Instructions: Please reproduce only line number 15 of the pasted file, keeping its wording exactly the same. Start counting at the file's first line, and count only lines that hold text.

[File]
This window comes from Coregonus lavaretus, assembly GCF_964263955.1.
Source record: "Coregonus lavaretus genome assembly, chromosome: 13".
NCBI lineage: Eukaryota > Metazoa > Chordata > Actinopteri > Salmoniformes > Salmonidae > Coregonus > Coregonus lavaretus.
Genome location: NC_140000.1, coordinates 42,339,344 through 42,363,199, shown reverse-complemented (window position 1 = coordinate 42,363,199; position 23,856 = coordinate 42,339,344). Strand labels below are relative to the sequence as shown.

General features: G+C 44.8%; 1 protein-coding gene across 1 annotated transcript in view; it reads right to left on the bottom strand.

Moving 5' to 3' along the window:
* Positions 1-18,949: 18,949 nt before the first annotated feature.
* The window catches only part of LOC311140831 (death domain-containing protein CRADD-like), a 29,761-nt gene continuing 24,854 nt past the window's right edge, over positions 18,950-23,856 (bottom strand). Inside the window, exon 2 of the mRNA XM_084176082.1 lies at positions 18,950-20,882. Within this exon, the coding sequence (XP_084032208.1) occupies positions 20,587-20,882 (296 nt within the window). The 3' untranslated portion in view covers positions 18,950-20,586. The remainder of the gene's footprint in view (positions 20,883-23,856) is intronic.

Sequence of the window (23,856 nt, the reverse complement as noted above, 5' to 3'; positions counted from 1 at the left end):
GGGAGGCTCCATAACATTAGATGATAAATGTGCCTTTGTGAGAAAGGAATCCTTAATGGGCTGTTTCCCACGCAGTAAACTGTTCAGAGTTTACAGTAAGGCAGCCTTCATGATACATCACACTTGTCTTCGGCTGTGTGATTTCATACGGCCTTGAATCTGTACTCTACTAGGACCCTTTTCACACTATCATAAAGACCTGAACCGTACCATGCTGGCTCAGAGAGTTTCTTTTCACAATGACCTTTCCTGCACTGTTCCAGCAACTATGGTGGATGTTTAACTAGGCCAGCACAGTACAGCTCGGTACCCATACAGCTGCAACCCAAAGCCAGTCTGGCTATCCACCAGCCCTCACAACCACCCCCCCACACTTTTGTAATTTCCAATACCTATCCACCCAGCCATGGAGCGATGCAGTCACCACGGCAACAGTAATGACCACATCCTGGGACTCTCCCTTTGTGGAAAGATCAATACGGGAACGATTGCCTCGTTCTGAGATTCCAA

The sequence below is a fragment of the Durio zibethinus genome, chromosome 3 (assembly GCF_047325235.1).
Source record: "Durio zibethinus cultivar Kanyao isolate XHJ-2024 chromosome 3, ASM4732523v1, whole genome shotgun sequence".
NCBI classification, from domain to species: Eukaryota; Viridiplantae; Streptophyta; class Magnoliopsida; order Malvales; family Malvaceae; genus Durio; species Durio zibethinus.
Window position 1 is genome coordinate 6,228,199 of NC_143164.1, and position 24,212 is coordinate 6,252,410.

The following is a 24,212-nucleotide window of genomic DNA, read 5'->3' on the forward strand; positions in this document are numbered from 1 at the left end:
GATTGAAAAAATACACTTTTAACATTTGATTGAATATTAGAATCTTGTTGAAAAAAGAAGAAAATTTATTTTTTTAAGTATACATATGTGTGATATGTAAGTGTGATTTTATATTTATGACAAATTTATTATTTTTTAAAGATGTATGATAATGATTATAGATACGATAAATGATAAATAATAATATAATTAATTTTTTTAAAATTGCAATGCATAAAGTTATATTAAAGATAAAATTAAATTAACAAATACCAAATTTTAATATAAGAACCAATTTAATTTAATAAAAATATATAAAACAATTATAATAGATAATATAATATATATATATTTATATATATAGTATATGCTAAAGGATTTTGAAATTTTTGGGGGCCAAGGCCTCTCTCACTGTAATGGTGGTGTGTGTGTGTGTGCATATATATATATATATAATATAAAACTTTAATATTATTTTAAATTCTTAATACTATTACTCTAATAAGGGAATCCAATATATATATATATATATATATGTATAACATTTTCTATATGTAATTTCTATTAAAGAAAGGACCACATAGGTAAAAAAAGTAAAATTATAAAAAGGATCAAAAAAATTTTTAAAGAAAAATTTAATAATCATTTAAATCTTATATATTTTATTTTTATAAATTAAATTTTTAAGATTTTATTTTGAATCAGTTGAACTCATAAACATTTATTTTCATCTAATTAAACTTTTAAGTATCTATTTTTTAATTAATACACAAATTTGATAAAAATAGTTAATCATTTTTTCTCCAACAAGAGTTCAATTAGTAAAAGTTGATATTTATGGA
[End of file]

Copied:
The following is a 24,212-nucleotide window of genomic DNA, read 5'->3' on the forward strand; positions in this document are numbered from 1 at the left end: